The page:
Balancing Photosynthesis

Balancing Photosynthesis


 


 

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Balancing photosynthesis and transpiration rates  

Plants face a dilemma when it comes to water relations. For plants to perform photosynthesis, they must keep their stomata open so they can take in carbon dioxide. But leaves must also retain a certain amount of water internally, to maintain turgor pressure and to provide water for photosynthesis. The result is that, on a sunny day when the plant is photosynthesizing like crazy, the plant is losing lots and lots of water, as water vapor is released through the open stomata. The plant can close its stomata to conserve water—but then photosynthesis would stop for lack of carbon dioxide. (This is what happens when temperatures rise above about 85 degrees F for many plants. Some desert plants have special adaptations to continue photosynthesizing in hot, dry weather.)

Rates of transpiration and water loss vary depending on the temperature of the air, humidity, wind, and the amount of leaf surface area. On a hot, dry, sunny day with a warm breeze, plants with large leaves lose a tremendous amount of water. On a cool, cloudy, humid day, plants transpire far less. You can get a sense of your plants’ transpiration rates by noting how you feel outdoors. On hot, sunny days you know you need to drink lots of fluids. Add to those conditions very low humidity and a steady wind (which increases surface evaporation) and you’d better drink even more!

Now you know why plants need so much water, as well as some of the environmental conditions that affect transpiration rates and therefore water requirements. So don’t get too irritated with your horticultural advisors, who tell you to keep your plant’s soil "evenly moist," rather than giving you specific amounts of water to apply. Who can predict your plant’s rate of transpiration!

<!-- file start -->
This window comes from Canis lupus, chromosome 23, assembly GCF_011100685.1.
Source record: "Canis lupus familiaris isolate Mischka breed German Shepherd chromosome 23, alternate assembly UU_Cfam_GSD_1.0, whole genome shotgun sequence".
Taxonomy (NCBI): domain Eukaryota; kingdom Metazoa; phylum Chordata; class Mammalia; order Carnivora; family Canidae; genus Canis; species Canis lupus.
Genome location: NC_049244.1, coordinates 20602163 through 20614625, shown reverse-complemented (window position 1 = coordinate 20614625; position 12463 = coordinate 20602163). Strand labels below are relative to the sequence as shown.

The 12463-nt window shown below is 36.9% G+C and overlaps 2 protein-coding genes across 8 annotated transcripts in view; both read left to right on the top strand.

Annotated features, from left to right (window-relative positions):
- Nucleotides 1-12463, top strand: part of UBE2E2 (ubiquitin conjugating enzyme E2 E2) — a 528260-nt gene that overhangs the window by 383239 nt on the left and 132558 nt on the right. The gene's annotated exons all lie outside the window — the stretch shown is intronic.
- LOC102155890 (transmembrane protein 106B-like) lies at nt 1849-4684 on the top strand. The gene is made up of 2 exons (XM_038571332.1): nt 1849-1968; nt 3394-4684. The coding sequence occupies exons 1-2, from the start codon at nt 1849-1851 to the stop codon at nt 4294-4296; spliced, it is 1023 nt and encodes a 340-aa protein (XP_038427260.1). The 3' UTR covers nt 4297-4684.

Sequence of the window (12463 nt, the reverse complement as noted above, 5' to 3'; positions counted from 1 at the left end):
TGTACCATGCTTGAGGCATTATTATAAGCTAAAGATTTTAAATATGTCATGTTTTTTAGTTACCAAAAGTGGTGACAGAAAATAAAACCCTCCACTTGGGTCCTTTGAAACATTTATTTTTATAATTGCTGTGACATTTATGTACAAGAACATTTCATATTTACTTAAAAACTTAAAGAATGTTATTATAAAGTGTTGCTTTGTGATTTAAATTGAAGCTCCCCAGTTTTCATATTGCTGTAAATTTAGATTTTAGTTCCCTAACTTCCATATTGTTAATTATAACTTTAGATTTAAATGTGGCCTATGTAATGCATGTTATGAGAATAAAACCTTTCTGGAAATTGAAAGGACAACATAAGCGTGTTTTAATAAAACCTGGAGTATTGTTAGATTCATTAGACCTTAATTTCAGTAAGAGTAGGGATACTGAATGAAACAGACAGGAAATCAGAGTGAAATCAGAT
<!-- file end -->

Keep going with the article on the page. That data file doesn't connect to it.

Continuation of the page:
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Hand lotion...for shrubs?
It’s pretty easy to imagine our plants "perspiring" on a hot, sunny day—we can relate! But some plants suffer on cold, windy days too. Rhododendrons and arborvitae are two examples. Evergreens don’t go fully dormant in the winter—they need a degree of metabolic activity to maintain their leaves or needles. When the ground is frozen, however, these plants can’t take up the water they need, and "winter burn" shows up as browned and withered foliage. Be sure plants are kept well watered in the fall, so that when the soil surface freezes, they still have a reserve of water deeper down upon which to draw. Some people have found commercially available antitranspirants helpful—these are sprayed onto foliage to partially seal it, reducing transpiration and therefore water loss. Best of all, know your plants' needs, and choose a site sheltered from the wind for susceptible plants.

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Leave it to leaves   Compare the leaf surface area in plants from different environments. Rainforest plants often have huge leaf areas. Though the air is hot, high humidity and lots of shade (in the lower canopy at least) limit the amount of water lost through evaporation. Grasses in the open plains, exposed to bright sunshine and drying winds, conserve water with narrow, strap-like leaves. Desert conditions are so severe that plants there must use other techniques to conserve water—such as heavy, waxy coatings and thick, fleshy leaves. Observe your garden plants, and think about their adaptations. You might even make some guesses about your ornamental and vegetable plants’ native habitats.

 

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